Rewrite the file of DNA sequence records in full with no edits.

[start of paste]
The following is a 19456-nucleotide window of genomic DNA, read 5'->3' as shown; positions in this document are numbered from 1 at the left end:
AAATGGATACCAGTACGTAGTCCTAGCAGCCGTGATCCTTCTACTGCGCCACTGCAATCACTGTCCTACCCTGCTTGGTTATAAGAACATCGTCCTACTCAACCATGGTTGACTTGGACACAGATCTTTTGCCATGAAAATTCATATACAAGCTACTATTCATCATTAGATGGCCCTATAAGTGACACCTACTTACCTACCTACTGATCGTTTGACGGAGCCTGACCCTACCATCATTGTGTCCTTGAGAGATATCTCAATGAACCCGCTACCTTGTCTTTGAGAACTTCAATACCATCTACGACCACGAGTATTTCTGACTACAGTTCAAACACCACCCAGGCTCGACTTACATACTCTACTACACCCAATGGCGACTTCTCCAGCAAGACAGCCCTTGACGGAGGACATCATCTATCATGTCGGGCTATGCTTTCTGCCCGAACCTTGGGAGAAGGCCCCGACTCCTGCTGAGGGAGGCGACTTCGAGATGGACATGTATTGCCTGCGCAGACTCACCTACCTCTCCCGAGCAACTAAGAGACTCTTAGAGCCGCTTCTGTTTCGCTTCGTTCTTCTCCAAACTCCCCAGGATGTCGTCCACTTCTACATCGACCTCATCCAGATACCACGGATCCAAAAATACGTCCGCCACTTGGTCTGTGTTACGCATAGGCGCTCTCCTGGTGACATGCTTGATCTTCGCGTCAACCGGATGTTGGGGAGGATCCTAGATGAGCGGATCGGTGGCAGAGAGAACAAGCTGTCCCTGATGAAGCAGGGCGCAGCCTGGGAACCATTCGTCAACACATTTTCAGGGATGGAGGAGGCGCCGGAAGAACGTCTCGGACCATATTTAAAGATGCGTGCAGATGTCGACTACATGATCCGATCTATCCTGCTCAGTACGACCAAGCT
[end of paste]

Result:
The following is a 19456-nucleotide window of genomic DNA, read 5'->3' as shown; positions in this document are numbered from 1 at the left end:
AAATGGATACCAGTACGTAGTCCTAGCAGCCGTGATCCTTCTACTGCGCCACTGCAATCACTGTCCTACCCTGCTTGGTTATAAGAACATCGTCCTACTCAACCATGGTTGACTTGGACACAGATCTTTTGCCATGAAAATTCATATACAAGCTACTATTCATCATTAGATGGCCCTATAAGTGACACCTACTTACCTACCTACTGATCGTTTGACGGAGCCTGACCCTACCATCATTGTGTCCTTGAGAGATATCTCAATGAACCCGCTACCTTGTCTTTGAGAACTTCAATACCATCTACGACCACGAGTATTTCTGACTACAGTTCAAACACCACCCAGGCTCGACTTACATACTCTACTACACCCAATGGCGACTTCTCCAGCAAGACAGCCCTTGACGGAGGACATCATCTATCATGTCGGGCTATGCTTTCTGCCCGAACCTTGGGAGAAGGCCCCGACTCCTGCTGAGGGAGGCGACTTCGAGATGGACATGTATTGCCTGCGCAGACTCACCTACCTCTCCCGAGCAACTAAGAGACTCTTAGAGCCGCTTCTGTTTCGCTTCGTTCTTCTCCAAACTCCCCAGGATGTCGTCCACTTCTACATCGACCTCATCCAGATACCACGGATCCAAAAATACGTCCGCCACTTGGTCTGTGTTACGCATAGGCGCTCTCCTGGTGACATGCTTGATCTTCGCGTCAACCGGATGTTGGGGAGGATCCTAGATGAGCGGATCGGTGGCAGAGAGAACAAGCTGTCCCTGATGAAGCAGGGCGCAGCCTGGGAACCATTCGTCAACACATTTTCAGGGATGGAGGAGGCGCCGGAAGAACGTCTCGGACCATATTTAAAGATGCGTGCAGATGTCGACTACATGATCCGATCTATCCTGCTCAGTACGACCAAGCT